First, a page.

Millage For Mayfield

Ronald-Markham-Irvin-Mayfield

“The Guys”: Ronald Markham and Irvin Mayfield.

You have to hand it to Irvin Mayfield: this talented musician knows how to raise money and how to influence the right people. Along with his lifelong friend, Ronald Markham, Mayfield has managed to do an amazing amount for music in his hometown with the money he and Markham have raised for various projects (and they are many, and they have undeniably benefited the community). Their obvious talent; young, vibrant and charismatic looks and demeanors; their passion for promoting their projects (and for Mayfield, promoting himself) have stood them well.

“The Guys” have a fantastic ability to mingle and schmooze with high rollers and the well-connected, from Stephen Perry (New Orleans CVB President and CEO) to Dee Dee Bridgewater (jazz diza) to Gordon Parks (legendary photographer) to Ron Forman (the powerful Audubon Institute founder) to head honchos at Iberia Bank, Peoples Health, Lincoln Center, Goldman Sachs, and so many more. Their achievements and contacts are non-pareil and legendary. As a team, they’ve managed to raise a ton of money and with it, do an enormous amount of good in a relatively short period of time. They deserve kudos.

Their talents are legion, and while they’ve achieved enormous success and popularity among the city’s (and country’s) moneyed elite, they’ve managed to alienate a few local folk along the way, probably [IMHO] because they’re so successful. Mayfield is the front-man, the erudite and talented musician/composer advocate of our musical culture; Markham is the behind-the-scenes business planner and strategist, and a fine pianist as well. Theirs is a great team.). I’ve noticed that overall New Orleans is jealous of—and therefore hates—success, more’s the pity.

Mayfield-Markham’s ambitions are enormous, and while many have said Mayfield’s ego rules his behavior, so does many a highly successful businessman’s—and make no mistake: the Mayfield-Markham team is a consummate business wheeler and dealer. I don’t believe either of The Guys would ever settle for the pay that most musicians have to live with. Nor would Markham ever think of taking a backseat to most other musicians. He’s out in front, all the time, and for a good reason. He wants to live the high life, and he’s doing  that. But, at the same time, they are both motivated by making a positive change in New Orleans. You have to admire that. They just want to make a lot of money doing it.

Most people who know The Guys are aware that they both are making an excellent living doing what they do. It is the New Orleans way to try to “take down” someone who’s done well for themselves. But, until last night, there was no way to demonstrate that there was anything untoward about the way they operate.

Funny that it took a misstep and hubris—and a little too much buy-in from people probably a little less intelligent than they are—to give The Guys somewhat of a black eye.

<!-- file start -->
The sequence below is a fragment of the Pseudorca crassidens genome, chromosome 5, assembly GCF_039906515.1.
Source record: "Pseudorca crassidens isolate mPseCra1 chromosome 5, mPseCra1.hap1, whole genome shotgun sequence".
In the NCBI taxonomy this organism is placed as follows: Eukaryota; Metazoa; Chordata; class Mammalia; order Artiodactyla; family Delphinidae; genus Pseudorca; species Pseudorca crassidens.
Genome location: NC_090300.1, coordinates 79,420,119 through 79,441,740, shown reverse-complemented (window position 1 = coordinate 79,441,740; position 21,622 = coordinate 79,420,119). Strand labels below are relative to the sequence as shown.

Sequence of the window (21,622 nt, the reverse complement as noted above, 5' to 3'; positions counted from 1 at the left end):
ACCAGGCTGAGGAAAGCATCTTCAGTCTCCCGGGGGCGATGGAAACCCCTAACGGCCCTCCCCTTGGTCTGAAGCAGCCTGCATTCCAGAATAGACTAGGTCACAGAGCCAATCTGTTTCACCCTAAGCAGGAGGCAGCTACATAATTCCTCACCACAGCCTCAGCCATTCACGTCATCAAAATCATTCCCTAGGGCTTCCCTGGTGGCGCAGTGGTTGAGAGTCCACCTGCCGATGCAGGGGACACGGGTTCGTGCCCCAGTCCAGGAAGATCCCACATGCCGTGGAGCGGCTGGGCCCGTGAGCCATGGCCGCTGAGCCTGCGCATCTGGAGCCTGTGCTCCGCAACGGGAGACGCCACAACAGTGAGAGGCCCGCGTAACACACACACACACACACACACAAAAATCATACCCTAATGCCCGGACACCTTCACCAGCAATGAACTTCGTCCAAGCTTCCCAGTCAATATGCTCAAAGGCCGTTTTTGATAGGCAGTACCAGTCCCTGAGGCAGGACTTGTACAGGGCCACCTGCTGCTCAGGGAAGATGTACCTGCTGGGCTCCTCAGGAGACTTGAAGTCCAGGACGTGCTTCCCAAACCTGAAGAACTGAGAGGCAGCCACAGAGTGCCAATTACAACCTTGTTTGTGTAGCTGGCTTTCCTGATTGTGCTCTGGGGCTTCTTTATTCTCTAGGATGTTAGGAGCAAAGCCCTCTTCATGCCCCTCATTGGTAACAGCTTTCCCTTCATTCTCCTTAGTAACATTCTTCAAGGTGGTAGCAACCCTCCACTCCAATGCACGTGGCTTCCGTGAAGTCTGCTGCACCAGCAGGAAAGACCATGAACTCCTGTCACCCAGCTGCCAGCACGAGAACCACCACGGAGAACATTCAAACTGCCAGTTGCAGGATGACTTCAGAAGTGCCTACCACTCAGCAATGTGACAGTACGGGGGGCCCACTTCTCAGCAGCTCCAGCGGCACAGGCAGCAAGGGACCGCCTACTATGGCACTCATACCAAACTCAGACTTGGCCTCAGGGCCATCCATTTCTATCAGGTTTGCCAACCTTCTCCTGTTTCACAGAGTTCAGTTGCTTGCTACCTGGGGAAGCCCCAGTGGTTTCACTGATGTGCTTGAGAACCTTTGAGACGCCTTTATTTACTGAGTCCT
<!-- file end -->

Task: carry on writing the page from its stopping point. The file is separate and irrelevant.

Last night reporter David Hammer of the New Orleans Advocate released a story—the weekend after a city-wide vote to add a millage to support the New Orleans Public Library—that demonstrated that both Mayfield and Markham, the New Orleans Jazz Orchestra’s leaders, and their newly-opened New Orleans Jazz Market, had received $863,000 of the New Orleans Library Foundation’s money. Not cool.

Mayfield first became involved in the city’s library system when he was appointed by then-mayor Ray Nagin, and he caused a lot of hard feelings in that institution when he was appointed (presumably with Tania Tetlow, who he replaced and who is a part of Hammer’s story). Reporter Hammer and WWL apparently had the information for the story that aired last night before last Saturday’s election, but the station and newspaper chose not to air the story until after the library vote (the millage was approved by voters).

It’s surprising that no one had noted that The Guys had received money from the Library Foundation before Hammer reported the story; all one needs to do is to access both the New Orleans Jazz Orchestra (thenojo.com) and the New Orleans Library Foundation’s IRS-required 990 forms that are public information.

On May 2, the citizens of New Orleans voted to raise property taxes to support the New Orleans Public Library. With the extra millage, the Library could take in a much-needed $8.2-million. The additional millage for an owner of a $300,000 house who claims a homestead exemption would increase from $71.94 a year to $126.75 a year. The millage increase was needed to close a $3-million New Orleans Public Library budget gap and to prevent the city’s 14 library branches from cutting back hours of operation or, even worse, close.

But now we learn that the library’s Foundation gave $666,000 in 2012 to the New Orleans Jazz Orchestra and another $197,000 in 2013. That’s a lot of money, and it appears that a good-sized portion of the grant went directly to Mayfield and possibly Markham.